Abolition, Black Studies, and the Law

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“If we don’t take a full accounting of these debts that are owed, then we are going to keep paying it. Holding the weight of that individually and collectively is just too much. The solution can’t be just incremental reform.”
– Dr. Phillip Atiba Goff

On behalf of The Department of African American Studies, we invite you to join us for a conversation about police abolition. This event, part of a series on this topic, will feature two of the leading scholars in conversations on police reform and the enduring legacies of racial violence. In conversation with Nikki Jones, Professors Phillip Goff and Geoffrey Ward will consider the role of social scientists working within/alongside Black Studies in confronting the crisis of policing today. 

Abolition, Black Studies, and the Law

Monday, March 1, 2021
12:00-1:15 P.M. PST

Geoff Ward is a historical sociologist whose scholarship examines the racial politics of social control and pursuit of racial justice, historically and today, with a focus on racial violence, youth justice, and representative legal authority. In addition to research articles and essays, he is the author of The Black Child-Savers: Racial Democracy and Juvenile Justice (University of Chicago Press, 2012), an award-winning book on the rise, fall, and lasting remnants of Jim Crow juvenile justice. Current projects examine broader histories of racial violence, their legacies, and implications for redress. Read more

Phillip Atiba Goff is the Co-founder and CEO of the Center for Policing Equity, and a Professor of African-American Studies and Psychology at Yale University. He received his AB from Harvard and PhD in Psychology from Stanford. He quickly became a national leader in the science of racial bias by pioneering scientific experiments that exposed how our minds learn to associate Blackness and crime implicitly—often with deadly consequences. Read more

Nikki Jones is a Professor of African American Studies at UC Berkeley. Her work focuses on the experiences of Black women, men, and youth with the criminal legal system, policing, and violence. Professor Jones is the author of two books: Between Good and Ghetto: African American Girls and Inner-City Violence(2010) and The Chosen Ones: Black Men and the Politics of Redemption (2018). Her current research includes the analysis of interviews with police officers and video recordings of routine police encounters with the public, with a focus on encounters that involve the police and Black youth in high-surveillance neighborhoods.  Read more


The Critical Conversations Spring 2021 series is organized around two themes:  celebrating the life and legacy of Dr. Barbara T. Christian, an architect of Black feminist criticism, a founding member of our Department and a gifted writer and teacher; and exploring the concept of “abolition democracy,” thinking creatively and collaboratively about the practice of abolition as necessary to building life-affirming institutions and robust democratic structures.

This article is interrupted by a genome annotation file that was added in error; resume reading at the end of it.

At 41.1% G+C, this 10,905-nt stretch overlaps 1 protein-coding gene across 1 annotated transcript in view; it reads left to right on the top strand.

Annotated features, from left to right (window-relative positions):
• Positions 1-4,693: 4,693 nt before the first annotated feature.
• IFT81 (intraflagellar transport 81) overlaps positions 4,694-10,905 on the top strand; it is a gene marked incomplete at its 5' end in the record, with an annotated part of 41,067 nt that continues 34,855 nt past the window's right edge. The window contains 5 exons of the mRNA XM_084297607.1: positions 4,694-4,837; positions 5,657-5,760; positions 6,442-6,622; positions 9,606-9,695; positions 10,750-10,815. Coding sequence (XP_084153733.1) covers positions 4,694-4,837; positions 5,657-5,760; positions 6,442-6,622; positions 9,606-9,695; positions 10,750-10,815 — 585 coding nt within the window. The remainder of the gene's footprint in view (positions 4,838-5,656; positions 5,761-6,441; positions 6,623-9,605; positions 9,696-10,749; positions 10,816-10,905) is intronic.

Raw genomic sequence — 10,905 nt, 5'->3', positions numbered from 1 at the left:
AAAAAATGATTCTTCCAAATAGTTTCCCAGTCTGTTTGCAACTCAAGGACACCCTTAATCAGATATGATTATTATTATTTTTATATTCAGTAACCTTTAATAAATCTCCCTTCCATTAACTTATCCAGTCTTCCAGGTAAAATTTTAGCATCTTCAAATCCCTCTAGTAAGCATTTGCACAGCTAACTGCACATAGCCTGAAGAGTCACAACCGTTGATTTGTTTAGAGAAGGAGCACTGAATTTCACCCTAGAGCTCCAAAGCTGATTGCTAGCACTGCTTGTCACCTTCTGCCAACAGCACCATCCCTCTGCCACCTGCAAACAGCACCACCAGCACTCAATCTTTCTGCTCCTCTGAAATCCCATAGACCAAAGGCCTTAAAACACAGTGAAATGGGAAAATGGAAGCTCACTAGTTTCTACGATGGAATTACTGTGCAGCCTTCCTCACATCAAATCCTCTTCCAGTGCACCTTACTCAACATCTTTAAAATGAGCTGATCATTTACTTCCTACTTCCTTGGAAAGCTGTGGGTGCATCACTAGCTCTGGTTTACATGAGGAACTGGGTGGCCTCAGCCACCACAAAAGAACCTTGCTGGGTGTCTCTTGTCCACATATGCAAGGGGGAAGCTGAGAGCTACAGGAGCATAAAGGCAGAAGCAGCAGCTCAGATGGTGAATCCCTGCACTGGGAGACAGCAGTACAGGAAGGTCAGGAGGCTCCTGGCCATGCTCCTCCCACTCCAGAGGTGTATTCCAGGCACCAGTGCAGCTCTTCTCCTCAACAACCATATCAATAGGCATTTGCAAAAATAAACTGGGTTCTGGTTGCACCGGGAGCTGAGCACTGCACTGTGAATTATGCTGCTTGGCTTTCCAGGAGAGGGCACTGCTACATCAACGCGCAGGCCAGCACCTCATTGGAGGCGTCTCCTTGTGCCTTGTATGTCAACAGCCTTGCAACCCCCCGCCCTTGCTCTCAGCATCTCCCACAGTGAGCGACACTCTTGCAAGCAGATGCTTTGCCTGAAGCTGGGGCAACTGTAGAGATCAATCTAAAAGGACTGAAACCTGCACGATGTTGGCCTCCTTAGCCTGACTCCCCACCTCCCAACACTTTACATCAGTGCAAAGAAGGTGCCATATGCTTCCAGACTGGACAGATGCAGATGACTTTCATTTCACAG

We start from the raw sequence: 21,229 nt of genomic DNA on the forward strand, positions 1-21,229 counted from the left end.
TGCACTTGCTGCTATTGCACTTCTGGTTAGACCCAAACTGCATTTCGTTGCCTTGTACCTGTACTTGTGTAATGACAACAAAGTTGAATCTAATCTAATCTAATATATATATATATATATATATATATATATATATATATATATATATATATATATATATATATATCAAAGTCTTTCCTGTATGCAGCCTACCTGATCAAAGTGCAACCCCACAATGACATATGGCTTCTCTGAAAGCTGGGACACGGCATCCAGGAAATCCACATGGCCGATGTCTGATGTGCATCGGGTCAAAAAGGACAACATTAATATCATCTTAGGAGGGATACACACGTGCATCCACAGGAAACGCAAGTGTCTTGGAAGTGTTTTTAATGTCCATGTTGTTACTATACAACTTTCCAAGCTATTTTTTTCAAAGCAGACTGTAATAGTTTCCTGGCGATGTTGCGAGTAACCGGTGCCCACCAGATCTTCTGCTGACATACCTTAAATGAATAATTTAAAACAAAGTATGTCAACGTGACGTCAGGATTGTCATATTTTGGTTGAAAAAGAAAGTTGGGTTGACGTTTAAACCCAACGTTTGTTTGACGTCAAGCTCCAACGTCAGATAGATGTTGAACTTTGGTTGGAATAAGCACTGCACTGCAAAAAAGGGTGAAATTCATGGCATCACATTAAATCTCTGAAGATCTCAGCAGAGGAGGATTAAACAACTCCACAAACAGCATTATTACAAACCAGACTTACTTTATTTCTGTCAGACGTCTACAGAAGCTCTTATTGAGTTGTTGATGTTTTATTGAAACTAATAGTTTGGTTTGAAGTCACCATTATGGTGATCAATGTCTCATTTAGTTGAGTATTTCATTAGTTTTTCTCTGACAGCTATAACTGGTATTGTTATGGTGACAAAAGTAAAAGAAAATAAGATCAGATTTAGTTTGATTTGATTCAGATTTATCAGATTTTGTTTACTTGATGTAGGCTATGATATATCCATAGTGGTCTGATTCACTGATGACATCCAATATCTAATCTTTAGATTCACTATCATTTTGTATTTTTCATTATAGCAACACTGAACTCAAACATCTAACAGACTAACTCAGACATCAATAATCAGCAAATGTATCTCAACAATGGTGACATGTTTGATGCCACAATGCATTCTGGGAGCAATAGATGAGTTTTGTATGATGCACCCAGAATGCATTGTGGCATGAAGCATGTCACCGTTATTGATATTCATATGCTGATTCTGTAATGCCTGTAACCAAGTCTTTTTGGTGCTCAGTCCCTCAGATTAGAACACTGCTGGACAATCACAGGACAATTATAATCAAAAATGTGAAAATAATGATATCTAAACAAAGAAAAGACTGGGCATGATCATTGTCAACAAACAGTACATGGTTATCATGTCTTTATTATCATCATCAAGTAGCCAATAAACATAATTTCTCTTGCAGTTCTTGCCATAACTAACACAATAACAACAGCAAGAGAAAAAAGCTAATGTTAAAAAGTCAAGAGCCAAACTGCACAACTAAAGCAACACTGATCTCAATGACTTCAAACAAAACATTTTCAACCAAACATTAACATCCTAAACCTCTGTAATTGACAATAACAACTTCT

Through both themes, we ask: what are the lessons of the Black Feminist, Black Radical, and Black intellectual traditions for our moment and what is the role of Black Studies in building more just futures?


The bill has come due for the unpaid debts the United States owes its Black residents, says Dr. Phillip Atiba Goff, CEO of the Center for Policing Equity (CPE). But we’re not going to get to where we need to go just by reforming law enforcement.

Watch the TED Talk

The Chosen Ones: Black Men and the Politics of Redemption
Author: Nikki Jones 

In The Chosen Ones, sociologist and feminist scholar Nikki Jones shares the compelling story of a group of Black men living in San Francisco’s historically Black neighborhood, the Fillmore. Against all odds, these men work to atone for past crimes by reaching out to other Black men, young and old, with the hope of guiding them toward a better life. Yet despite their genuine efforts, they struggle to find a new place in their old neighborhood. With a poignant yet hopeful voice, Jones illustrates how neighborhood politics, everyday interactions with the police, and conservative Black gender ideologies shape the men’s ability to make good and forgive themselves—and how the double-edged sword of community shapes the work of redemption. Learn more


Asking the Right Questions about Race and Policing

Upon asking, “How can we fix this problem?” enough times, one wonders whether the problem can ever be fixed. This frustration characterizes an increasingly vocal segment of the United States on the topic of racism in policing, with most residents—including a majority of white respondents—believing that policing needs major change and calls to defund the police meriting serious public engagement. The authors analyze officer demographics and police behavior in Chicago and show that Black officers use force less often than white officers.

Where Lynching Terrorized Black Americans, Corporal Punishment In Schools Lives On

The history of state-sanctioned violence against Black people in Mississippi is as old as the state itself. Hundreds of years later, state- and school-sanctioned brutality against Black people is baked into the fabric of the community. a new study by Professor Aaron Kupchik, and Professor Geoff Ward makes a compelling case that these two acts of violence are related. As millions of Americans protest police violence and racism against Black people after the killings of George Floyd and Breonna Taylor, the study’s findings are especially urgent, connecting racial violence in the past with brutality against Black people today.